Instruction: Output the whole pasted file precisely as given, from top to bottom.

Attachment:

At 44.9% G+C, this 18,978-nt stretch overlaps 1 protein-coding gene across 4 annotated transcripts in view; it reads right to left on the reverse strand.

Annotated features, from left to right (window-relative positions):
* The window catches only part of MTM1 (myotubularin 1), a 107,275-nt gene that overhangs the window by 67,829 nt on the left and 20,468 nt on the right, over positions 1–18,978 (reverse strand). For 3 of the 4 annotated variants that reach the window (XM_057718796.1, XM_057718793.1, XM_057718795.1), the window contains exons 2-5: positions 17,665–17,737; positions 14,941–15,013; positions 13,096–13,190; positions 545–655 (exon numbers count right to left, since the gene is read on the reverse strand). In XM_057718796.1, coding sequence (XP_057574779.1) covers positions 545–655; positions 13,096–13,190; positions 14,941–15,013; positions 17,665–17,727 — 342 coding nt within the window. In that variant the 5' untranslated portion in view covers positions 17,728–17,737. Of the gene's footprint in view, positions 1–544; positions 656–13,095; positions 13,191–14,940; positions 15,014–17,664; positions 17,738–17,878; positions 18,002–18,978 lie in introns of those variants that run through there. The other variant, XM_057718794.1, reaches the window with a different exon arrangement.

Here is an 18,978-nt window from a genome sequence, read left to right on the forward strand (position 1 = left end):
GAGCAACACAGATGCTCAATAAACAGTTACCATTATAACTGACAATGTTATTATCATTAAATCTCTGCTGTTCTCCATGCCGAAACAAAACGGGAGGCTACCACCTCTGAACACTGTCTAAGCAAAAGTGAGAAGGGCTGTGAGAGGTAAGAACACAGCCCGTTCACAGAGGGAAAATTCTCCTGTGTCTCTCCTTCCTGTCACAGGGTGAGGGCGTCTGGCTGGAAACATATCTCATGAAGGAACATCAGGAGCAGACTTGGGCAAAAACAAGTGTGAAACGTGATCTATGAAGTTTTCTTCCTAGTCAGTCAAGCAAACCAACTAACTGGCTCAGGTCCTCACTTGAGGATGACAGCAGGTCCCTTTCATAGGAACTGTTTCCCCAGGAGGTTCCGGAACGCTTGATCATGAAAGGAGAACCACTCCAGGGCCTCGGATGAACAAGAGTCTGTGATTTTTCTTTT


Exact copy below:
At 44.9% G+C, this 18,978-nt stretch overlaps 1 protein-coding gene across 4 annotated transcripts in view; it reads right to left on the reverse strand.

Annotated features, from left to right (window-relative positions):
* The window catches only part of MTM1 (myotubularin 1), a 107,275-nt gene that overhangs the window by 67,829 nt on the left and 20,468 nt on the right, over positions 1–18,978 (reverse strand). For 3 of the 4 annotated variants that reach the window (XM_057718796.1, XM_057718793.1, XM_057718795.1), the window contains exons 2-5: positions 17,665–17,737; positions 14,941–15,013; positions 13,096–13,190; positions 545–655 (exon numbers count right to left, since the gene is read on the reverse strand). In XM_057718796.1, coding sequence (XP_057574779.1) covers positions 545–655; positions 13,096–13,190; positions 14,941–15,013; positions 17,665–17,727 — 342 coding nt within the window. In that variant the 5' untranslated portion in view covers positions 17,728–17,737. Of the gene's footprint in view, positions 1–544; positions 656–13,095; positions 13,191–14,940; positions 15,014–17,664; positions 17,738–17,878; positions 18,002–18,978 lie in introns of those variants that run through there. The other variant, XM_057718794.1, reaches the window with a different exon arrangement.

Here is an 18,978-nt window from a genome sequence, read left to right on the forward strand (position 1 = left end):
GAGCAACACAGATGCTCAATAAACAGTTACCATTATAACTGACAATGTTATTATCATTAAATCTCTGCTGTTCTCCATGCCGAAACAAAACGGGAGGCTACCACCTCTGAACACTGTCTAAGCAAAAGTGAGAAGGGCTGTGAGAGGTAAGAACACAGCCCGTTCACAGAGGGAAAATTCTCCTGTGTCTCTCCTTCCTGTCACAGGGTGAGGGCGTCTGGCTGGAAACATATCTCATGAAGGAACATCAGGAGCAGACTTGGGCAAAAACAAGTGTGAAACGTGATCTATGAAGTTTTCTTCCTAGTCAGTCAAGCAAACCAACTAACTGGCTCAGGTCCTCACTTGAGGATGACAGCAGGTCCCTTTCATAGGAACTGTTTCCCCAGGAGGTTCCGGAACGCTTGATCATGAAAGGAGAACCACTCCAGGGCCTCGGATGAACAAGAGTCTGTGATTTTTCTTTT